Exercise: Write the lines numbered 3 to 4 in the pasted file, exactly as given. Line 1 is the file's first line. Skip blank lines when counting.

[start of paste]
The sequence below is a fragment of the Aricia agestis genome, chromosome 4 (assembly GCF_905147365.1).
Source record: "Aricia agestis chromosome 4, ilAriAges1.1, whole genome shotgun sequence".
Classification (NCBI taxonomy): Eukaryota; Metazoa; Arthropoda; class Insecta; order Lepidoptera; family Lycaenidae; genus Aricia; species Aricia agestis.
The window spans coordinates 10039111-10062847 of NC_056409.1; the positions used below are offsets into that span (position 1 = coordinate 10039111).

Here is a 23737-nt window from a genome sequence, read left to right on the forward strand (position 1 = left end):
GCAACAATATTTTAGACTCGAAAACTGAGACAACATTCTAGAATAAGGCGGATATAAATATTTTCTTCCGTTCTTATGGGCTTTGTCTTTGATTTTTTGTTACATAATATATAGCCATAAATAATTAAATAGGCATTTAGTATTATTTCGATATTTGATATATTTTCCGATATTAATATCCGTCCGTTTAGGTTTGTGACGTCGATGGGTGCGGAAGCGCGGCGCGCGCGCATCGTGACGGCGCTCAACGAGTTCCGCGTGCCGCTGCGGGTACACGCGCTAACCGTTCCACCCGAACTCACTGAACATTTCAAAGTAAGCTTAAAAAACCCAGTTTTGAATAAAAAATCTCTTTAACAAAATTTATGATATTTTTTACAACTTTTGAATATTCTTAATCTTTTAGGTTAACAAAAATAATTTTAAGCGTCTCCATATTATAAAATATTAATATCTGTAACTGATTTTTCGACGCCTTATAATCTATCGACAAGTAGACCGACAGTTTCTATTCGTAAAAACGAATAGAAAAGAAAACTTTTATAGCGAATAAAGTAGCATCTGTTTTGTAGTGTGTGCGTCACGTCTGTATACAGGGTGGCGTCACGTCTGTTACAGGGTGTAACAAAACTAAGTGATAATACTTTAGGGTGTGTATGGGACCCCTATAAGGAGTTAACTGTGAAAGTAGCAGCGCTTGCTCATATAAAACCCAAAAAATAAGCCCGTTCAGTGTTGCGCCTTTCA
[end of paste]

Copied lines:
Classification (NCBI taxonomy): Eukaryota; Metazoa; Arthropoda; class Insecta; order Lepidoptera; family Lycaenidae; genus Aricia; species Aricia agestis.
The window spans coordinates 10039111-10062847 of NC_056409.1; the positions used below are offsets into that span (position 1 = coordinate 10039111).